We use radio to amplify youth voices across Africa, giving them the skills and tools to speak about their lives
At the end of May 2018, the Ebola virus was confirmed in Mbandaka, a city of around 1.5 million people, in the Democratic Republic of Congo. Previous reports of the disease had all been in remote areas, where Ebola might spread more slowly. Our youth reporter teams on the ground have been working hard to make information available, despite the lack of health facilities and infrastructure in the Equateur region.
According to the World Health Organization’s (WHO) health assessment, the Democratic Republic of Congo faces a “very high” public health risk from Ebola. This is one the world’s most notorious diseases, being both highly infectious and extremely lethal. The current Ebola outbreak has already claimed the lives of more than 30 people, according to the official figures, including Batwa children and women. It has also disturbed our project plans both at radio station and community levels. Our Indigenous People’s Rights project team is currently monitoring the situation and looking for ways to protect its members again the outbreak by sharing prevention protocols and setting up its own response strategy, in case they are directly affected.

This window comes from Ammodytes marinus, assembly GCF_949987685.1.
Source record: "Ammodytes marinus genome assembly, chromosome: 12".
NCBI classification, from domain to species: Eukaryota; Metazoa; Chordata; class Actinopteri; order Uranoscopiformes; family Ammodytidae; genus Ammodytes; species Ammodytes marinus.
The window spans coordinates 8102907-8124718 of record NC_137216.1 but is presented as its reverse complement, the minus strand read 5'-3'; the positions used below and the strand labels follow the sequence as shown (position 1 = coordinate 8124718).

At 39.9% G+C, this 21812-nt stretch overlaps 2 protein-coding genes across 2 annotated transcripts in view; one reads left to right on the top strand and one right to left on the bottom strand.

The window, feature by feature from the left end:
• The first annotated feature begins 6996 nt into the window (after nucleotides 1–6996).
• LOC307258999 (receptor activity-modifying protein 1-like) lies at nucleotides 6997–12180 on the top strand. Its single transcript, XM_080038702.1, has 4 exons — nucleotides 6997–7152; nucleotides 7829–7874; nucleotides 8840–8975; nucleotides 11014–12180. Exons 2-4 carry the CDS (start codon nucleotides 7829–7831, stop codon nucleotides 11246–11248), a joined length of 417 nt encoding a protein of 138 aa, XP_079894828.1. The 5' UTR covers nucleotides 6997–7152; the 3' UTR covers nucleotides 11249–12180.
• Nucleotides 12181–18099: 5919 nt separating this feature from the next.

Earlier in May, we shared the production guide with the team in Mbandaka and Bikoro to support their current radio content on Ebola. Our team is all safe, although this deadly epidemic raises big fears across the all Equateur region. We know that there are unfortunately no adequate health facilities and infrastructure in the Equateur region, and this is even worse for Batwa Pygmy community living areas and remote villages, where the very little prevention message from government and its partners do not reach.
The Bikoro radio station (Radio Tahangi) has stopped again its operations due to technical and funding issues, and community members can’t be informed about the epidemic and its developments. But youth reporters are using their mobile radio to bring the message to people where they are, starting with schools where our 25 youth reporters have mobilised more than 2000 students from 29 schools in Bikoro between May and June so far.
We will continue to support our team on the ground in the Eqauteur region, and will bring more updates soon.
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